Climate Action Collaborative

Recycling Education Campaign - Summer 2019

Posted by Walking Mountains Sustainability on Aug 5, 2019 9:30:00 AM

Introducing the Official Eagle County Recycling Guide

The Climate Action Collaborative is launching our first Bi-Annual Recycling Education Blitz for the Eagle County Community. We are spelling out in perfect clarity (with pictures included) what can ALWAYS go in your recycle bin and what can NEVER EVER go in your recycle bin. We’ll also include some info on those sneaky things that can sometimes maybe be recycled if you’re wearing a blue shirt, it’s a Tuesday, and it’s not raining (JK I promise it doesn’t get that complex). And we'll let you know every 6 months if there have been any changes to the rules, so you can keep on top of your recycling game! 
  View and Download the Guide to Print Below

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ENGLISH VERSIONSPANISH VERSION

 

Eager for more?
We've written a suite of articles that address the most common questions about recycling.
  1. What do the "Plastic Numbers" actually mean?
  2. The recycling industry IS NOT dead
  3. Why are the rules always changing? Recycling is a commodities market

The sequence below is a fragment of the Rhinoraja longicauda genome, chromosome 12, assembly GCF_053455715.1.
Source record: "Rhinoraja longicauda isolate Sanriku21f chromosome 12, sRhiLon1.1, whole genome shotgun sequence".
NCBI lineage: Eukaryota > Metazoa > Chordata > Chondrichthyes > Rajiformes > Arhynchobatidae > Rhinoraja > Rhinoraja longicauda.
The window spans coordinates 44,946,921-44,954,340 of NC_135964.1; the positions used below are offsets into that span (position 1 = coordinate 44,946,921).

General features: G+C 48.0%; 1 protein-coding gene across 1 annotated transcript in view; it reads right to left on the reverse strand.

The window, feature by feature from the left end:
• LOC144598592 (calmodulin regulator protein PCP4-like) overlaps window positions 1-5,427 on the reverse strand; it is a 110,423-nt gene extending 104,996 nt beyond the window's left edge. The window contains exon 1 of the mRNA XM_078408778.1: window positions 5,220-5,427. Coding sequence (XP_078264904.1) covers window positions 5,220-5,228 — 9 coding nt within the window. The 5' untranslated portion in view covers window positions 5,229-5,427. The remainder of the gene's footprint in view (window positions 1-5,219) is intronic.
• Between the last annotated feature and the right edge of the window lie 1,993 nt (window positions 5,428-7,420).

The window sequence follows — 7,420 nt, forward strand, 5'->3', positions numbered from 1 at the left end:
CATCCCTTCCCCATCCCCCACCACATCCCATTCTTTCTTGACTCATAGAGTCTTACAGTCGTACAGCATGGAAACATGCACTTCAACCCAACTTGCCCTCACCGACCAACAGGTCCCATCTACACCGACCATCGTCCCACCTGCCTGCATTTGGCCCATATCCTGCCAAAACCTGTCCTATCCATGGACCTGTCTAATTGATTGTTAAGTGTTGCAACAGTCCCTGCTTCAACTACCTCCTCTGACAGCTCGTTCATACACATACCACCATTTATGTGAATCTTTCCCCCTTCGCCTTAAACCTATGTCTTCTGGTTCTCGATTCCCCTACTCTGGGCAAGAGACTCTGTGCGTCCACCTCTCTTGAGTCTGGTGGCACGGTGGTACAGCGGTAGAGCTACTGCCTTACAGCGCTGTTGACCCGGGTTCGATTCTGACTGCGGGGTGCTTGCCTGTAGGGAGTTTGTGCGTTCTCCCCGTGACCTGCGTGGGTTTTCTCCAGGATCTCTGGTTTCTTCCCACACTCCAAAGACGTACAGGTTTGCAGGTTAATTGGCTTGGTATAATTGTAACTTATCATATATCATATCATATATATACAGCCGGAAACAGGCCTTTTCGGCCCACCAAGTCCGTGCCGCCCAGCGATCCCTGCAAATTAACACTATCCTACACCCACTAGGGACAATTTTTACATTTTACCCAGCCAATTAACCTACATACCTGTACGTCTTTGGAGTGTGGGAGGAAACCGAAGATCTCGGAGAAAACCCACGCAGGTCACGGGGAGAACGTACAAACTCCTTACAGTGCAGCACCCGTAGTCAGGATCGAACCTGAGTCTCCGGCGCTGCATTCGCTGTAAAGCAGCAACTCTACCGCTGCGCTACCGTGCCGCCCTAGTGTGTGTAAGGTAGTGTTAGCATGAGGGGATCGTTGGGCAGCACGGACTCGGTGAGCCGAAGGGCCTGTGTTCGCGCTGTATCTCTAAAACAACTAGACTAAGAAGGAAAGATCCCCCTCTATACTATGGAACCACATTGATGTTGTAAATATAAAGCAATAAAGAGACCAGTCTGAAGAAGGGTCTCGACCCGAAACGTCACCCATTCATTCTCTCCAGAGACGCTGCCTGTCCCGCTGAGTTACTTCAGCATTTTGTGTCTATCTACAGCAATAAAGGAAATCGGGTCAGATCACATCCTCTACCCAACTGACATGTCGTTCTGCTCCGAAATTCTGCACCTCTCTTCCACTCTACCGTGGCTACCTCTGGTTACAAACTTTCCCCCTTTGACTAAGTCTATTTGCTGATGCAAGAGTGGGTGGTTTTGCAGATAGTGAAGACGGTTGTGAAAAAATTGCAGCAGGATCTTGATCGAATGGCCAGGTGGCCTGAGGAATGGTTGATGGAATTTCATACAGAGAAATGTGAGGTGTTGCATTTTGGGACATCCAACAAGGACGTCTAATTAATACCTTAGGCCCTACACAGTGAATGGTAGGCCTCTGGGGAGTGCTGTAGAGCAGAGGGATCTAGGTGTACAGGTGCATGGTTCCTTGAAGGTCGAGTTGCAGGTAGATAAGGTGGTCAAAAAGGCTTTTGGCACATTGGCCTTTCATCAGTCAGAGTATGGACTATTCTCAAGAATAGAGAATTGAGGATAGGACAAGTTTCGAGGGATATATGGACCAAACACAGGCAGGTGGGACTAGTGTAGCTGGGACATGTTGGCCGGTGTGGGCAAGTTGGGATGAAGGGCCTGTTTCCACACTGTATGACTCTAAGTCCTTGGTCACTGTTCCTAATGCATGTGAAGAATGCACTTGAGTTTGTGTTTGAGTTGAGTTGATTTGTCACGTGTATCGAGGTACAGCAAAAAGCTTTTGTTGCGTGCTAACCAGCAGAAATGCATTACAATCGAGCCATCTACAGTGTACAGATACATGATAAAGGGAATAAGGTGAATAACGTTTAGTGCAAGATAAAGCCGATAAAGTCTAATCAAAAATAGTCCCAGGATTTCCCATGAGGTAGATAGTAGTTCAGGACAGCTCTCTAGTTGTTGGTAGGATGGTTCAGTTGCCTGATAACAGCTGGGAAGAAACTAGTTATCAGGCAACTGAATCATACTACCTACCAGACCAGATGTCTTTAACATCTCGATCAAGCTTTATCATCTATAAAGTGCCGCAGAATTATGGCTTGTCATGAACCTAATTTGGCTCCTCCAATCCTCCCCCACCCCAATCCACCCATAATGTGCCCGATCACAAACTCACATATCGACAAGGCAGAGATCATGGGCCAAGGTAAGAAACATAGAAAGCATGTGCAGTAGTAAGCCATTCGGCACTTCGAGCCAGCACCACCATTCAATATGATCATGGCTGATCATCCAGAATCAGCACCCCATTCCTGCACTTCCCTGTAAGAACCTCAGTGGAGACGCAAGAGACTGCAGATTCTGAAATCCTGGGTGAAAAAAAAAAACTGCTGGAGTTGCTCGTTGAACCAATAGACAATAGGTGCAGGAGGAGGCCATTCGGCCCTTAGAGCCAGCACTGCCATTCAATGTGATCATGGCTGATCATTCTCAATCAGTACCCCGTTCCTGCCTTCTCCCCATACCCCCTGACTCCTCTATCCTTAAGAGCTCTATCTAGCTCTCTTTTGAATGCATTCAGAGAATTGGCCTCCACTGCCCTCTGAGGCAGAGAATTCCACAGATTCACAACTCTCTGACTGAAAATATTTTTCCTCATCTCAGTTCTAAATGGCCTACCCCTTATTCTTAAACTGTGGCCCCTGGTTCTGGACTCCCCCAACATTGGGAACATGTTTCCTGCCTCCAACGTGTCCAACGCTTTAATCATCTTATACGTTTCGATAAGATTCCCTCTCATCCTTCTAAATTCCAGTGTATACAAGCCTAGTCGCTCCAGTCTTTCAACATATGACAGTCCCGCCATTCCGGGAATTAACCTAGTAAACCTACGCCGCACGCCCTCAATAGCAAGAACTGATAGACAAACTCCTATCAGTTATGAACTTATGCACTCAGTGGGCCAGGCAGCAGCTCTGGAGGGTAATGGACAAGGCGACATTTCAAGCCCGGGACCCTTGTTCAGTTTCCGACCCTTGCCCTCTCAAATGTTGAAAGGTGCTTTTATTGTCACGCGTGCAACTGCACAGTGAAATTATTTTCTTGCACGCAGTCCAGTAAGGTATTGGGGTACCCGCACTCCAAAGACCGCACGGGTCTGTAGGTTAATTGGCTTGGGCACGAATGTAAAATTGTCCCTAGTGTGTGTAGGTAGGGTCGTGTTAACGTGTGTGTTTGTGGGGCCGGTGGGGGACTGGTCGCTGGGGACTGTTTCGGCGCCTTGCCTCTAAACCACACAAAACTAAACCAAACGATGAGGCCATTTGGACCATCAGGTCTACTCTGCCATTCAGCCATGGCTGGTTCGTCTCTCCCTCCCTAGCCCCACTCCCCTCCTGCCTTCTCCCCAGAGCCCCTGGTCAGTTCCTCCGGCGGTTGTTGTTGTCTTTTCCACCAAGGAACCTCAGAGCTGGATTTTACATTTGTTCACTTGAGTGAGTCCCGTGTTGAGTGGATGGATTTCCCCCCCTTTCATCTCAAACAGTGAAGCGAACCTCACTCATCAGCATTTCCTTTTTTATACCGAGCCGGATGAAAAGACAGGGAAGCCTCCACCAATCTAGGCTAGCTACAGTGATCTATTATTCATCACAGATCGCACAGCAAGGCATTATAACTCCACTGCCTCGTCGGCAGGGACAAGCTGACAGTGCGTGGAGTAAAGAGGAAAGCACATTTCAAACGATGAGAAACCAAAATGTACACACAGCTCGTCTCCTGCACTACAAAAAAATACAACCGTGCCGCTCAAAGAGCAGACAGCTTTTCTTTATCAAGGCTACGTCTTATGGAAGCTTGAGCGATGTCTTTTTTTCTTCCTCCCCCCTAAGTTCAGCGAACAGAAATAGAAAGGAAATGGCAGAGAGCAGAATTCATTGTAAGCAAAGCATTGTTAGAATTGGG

4. The plastic problem
  5. The real environmental benefit of recycling
  6. Recycling does't just reduce waste, it saves energy!
 
In the interim between updates, the Eagle County Waste Wizard app is a perfect tool to answer all the questions you have on recycling. Find the answers to all your specific recycling questions at any time and have access to Walking Mountains recycling resources at the tip of your fingers! 
 
Download the app, check out our Recycling Update, and start recycling right!
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Topics: Recycling, Waste Update

Plastics: A Solution and a Curse

Posted by Jake Watroba on Jul 19, 2019 12:14:11 PM

“There is no such thing as ‘away.’ When we throw something away it must go somewhere.” -Annie Leonard